The Paper Tigers doesn’t pull it all together dramatically or narratively, but its genre reverence is a steadying force.
Reverence looms large in Quoc Bao Tran’s The Paper Tigers, not only in theme, but as an operating principle. The Seattle-set story of three former kung fu practitioners brought together by their sifu’s death finds those men mourning their old master in hushed tones as they unravel the mysteries of his passing and, maybe more importantly, what pulled the three of them apart in the first place. When we meet Danny, Hing and Jim (FKA the Three Tigers) they’re all certifiably washed: Danny (Alain Uy) is a deadbeat dad, Hing (Ron Yuan) is overweight and bearing a bum leg, and Jim (Mykel Shannon Jenkins) has abandoned kung fu for the more trendy world of mixed martial arts. Turns out their sifu’s death may not have been an accident and, once reunited, the Tigers are on the case, first following the information of an old rival to track down a gang of young kung fu upstarts.
The early going — which positions the aging heroes against these brash youths — suggests the film is one about generational divide, focusing on the sheer lack of respect kids these days have for the old ways. They are introduced crashing Sifu Cheung’s funeral, loudly cracking jokes and obnoxiously taking selfies with a memorial photo of the master before leaving. A sensitive, intelligent portrayal of modern youth this is not as the film, here and elsewhere, resorts to cornball stereotyping that’s never as funny (unless the very idea of Instagram has you in stitches) or provocative as it wants to be. A fight between the Three Tigers and these “kung fu orphans” is set off by one of these Asian boys calling Jim the n-word, a moment that, whatever its purpose, plays like misguided comedy and lands with a thud. But thankfully the boys and the film’s ostensible interest in saying anything specifically generational is merely a red herring. The true villain is revealed instead to be a kung fu-wielding assassin, a revelation so comically overblown as to render the second half’s attempts at pathos — involving Danny’s son — more than a little ridiculous.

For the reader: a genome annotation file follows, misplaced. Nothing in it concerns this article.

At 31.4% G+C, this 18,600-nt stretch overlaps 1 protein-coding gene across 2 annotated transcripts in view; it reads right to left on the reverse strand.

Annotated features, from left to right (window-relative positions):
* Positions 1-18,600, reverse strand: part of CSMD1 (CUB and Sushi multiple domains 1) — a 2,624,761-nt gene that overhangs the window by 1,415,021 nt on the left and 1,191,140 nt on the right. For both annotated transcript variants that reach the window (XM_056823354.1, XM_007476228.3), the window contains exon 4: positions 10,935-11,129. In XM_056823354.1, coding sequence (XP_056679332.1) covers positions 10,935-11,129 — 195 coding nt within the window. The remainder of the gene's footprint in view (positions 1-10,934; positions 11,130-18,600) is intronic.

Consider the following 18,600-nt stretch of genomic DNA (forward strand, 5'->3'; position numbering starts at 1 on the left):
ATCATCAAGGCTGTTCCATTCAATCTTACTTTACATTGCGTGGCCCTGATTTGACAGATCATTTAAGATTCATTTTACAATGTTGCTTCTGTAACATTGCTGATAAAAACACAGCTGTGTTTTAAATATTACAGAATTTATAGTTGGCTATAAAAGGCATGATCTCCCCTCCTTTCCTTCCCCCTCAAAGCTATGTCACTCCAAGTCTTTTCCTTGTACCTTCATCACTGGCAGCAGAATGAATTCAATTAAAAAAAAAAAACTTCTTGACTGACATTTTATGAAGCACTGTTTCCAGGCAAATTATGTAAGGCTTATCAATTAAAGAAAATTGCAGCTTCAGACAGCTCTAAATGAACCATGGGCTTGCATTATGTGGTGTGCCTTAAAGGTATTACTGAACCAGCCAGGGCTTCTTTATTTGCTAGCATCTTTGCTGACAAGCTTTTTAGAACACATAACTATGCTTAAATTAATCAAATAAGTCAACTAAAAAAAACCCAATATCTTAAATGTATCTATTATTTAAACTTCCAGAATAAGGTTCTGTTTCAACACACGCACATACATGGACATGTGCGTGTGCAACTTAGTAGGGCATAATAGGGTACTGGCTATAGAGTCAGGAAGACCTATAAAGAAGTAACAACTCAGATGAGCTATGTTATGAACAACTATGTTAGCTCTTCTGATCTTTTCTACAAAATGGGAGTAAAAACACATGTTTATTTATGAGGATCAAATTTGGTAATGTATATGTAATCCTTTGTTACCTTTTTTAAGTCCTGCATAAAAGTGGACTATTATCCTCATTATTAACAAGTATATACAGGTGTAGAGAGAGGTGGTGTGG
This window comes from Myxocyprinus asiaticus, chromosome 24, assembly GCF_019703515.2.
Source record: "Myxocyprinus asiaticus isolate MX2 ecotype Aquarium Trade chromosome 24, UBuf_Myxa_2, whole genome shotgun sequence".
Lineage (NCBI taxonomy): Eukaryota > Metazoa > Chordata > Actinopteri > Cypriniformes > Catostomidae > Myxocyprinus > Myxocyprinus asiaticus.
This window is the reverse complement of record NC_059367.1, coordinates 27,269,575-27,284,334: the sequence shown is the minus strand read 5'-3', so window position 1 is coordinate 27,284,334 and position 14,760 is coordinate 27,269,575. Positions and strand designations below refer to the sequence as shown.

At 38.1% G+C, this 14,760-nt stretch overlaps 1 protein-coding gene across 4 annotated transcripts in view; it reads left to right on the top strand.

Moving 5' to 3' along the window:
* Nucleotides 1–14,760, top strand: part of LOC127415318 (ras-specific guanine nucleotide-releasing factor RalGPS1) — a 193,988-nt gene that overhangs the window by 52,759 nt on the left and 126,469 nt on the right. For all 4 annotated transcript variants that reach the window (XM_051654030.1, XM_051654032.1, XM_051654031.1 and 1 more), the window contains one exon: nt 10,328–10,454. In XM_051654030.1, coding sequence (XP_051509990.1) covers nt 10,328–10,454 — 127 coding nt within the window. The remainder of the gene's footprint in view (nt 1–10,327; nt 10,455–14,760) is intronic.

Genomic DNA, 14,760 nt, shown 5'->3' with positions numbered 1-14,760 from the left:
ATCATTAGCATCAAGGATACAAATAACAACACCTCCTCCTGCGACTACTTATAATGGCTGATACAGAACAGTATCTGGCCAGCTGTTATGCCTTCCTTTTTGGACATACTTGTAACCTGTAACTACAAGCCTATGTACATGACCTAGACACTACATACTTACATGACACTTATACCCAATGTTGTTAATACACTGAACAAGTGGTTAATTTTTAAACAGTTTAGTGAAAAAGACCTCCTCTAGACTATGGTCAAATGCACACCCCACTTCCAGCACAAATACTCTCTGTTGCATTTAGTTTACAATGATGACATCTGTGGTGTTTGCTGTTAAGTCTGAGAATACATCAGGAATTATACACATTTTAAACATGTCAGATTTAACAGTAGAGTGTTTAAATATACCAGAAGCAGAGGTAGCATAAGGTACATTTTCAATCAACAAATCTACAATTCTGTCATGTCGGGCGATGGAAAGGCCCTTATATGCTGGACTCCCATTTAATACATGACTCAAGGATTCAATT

But even this seems like an act of reverence to the genre. Boneheaded Westerners sometimes ridicule martial arts films because everyone in them knows kung fu, but the Shaw Brothers-produced films of the ’70s often focused, like The Paper Tigers, on students of martial arts schools and sometimes introduced more fantastic plot elements in later reels. This throwback texture within the plot extends to some of the fight scenes, too. They certainly aren’t as good as those in films by Chang Cheh or Lau Kar-leung, but they do forgo the modern fetish for extended long takes in favor of a more traditional style emphasizing the impact of individual blows. An even more endearing effect of the reverence running throughout the film is its wholesale belief in the spiritual side of the martial art. When Danny needs to get his groove back, he doesn’t do so via training montage, but through meditation. Even elements like a single-blow killing technique called “poison fingers” and “Chinese healing magic” are treated as matter-of-fact parts of the world. The Paper Tigers’ problem, then, is not really in any of its individual elements, but in its failure to bring them together cohesively. The middling buddy comedy, clichéd domestic drama, and outsized martial arts revenge narrative almost always seem at odds dramatically, except in how each expresses a theme that can easily be written off as the director’s clear love of the genre in which he’s working.